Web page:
btw- I thank this idea Berta (who tagged me), and the Comment challenge (thank you Sue Waters! I hope you don’t mind me taking your great idea and adapting it)

Thank you

5 Responses

  1. Wow, Illya! What a wonderful idea! I’m sure that the girls in the Comment Challenge will love to know how their idea has turned into something so social, generous…

    You always surprise me! I’m here following you to see how your project goes and even from a distance, let me know if there’s anything I can do to help you.

  2. Dear Illya,

    This is fantastic. You are full of ideas and energy as well as best intentions and actions. I have also thought you have a great sense of humor. I remember this from OWP last year with Bee and Patricia.

    You are giving me too much credit but I am glad you could click both the comment challenge and the meme game which provided you with a virtual billionaire status😉

    In our Department we collect waste paper, sell it and its profits go to needy schools in the communities nearby, that´s about all we do. Although the oil barrel is over $100 and we are getting tons of dollars everyday as a country, inflation is so high as well as unemployment that we still have a high percentage of critical poverty. We don´t produce almost anything, except oil, of course, so factories and farms have closed down, people have lost their jobs and almost everything we have is imported now. So we are generating jobs abroad and giving money away abroad as well to search for political alliances … (as usual I speak too much about the same thing, please forgive me).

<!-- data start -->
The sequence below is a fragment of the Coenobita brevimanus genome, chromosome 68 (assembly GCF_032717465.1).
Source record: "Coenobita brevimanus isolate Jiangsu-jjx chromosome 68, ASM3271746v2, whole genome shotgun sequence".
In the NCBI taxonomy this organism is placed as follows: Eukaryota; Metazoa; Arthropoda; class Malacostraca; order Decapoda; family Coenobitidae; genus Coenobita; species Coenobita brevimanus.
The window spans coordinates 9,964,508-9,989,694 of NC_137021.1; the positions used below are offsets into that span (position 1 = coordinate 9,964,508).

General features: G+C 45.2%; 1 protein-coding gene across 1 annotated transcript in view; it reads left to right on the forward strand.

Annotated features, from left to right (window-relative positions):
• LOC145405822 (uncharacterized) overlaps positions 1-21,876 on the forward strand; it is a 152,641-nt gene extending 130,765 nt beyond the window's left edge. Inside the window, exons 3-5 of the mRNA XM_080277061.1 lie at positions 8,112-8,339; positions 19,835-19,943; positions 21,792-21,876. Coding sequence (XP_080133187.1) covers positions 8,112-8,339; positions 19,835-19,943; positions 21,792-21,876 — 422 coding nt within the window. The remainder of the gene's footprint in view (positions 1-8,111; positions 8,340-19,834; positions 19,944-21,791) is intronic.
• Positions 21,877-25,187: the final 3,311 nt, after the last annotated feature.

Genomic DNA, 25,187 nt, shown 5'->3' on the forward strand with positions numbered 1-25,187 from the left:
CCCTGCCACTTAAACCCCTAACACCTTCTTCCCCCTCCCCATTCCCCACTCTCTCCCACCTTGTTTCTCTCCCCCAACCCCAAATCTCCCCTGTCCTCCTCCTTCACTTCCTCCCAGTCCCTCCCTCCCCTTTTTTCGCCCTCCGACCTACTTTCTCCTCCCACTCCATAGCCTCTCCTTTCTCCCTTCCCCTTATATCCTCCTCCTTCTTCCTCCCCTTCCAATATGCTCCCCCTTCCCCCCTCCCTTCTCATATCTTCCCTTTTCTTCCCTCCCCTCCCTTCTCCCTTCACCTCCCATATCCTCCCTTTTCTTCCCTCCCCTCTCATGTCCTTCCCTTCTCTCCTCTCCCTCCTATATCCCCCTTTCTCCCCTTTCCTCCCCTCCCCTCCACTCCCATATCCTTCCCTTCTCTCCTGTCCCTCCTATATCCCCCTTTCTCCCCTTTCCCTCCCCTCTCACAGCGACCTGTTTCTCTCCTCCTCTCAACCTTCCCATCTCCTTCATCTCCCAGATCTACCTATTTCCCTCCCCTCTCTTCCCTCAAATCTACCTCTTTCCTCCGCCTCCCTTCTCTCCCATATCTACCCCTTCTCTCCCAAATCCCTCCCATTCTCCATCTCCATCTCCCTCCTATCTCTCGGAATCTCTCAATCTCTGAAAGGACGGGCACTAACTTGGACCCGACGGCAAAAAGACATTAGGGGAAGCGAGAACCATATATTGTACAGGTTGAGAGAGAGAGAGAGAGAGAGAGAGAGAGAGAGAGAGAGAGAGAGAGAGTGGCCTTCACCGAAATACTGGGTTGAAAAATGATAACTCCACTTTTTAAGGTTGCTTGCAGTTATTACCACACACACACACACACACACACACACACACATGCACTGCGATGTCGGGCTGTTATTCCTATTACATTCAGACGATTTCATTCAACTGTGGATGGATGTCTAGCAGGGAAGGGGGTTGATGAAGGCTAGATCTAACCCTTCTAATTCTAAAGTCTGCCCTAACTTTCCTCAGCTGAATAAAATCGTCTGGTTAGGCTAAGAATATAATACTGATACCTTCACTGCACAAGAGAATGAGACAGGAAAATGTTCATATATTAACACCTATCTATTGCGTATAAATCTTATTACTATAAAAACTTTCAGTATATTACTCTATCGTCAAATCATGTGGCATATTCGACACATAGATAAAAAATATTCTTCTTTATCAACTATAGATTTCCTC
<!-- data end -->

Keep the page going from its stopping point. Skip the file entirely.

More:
I am sure I will find here great news soon and will follow this thread with much interest. May this wonderful insight inspire many others.

    Hugs, Berta

  3. Berta,
    I disagree with you as it really was your comment that sparked something in me. I feel lucky to live in a country as rich as this one is, and really feel the need to spread it around.
    It’s admiral what your department does as well. It really often just takes only a little bit of effort to do something good. And even though it is often just a drop on a hot stone, for the people effected if means everything!

    Hugs back!
    Illya

  4. @Illya – I am all for supporting the needy. Good grief! They need it in the countries you mentioned. I pay directly provided I am sure the cash goes to the needy.

    But good will? Let me bore you with a true story.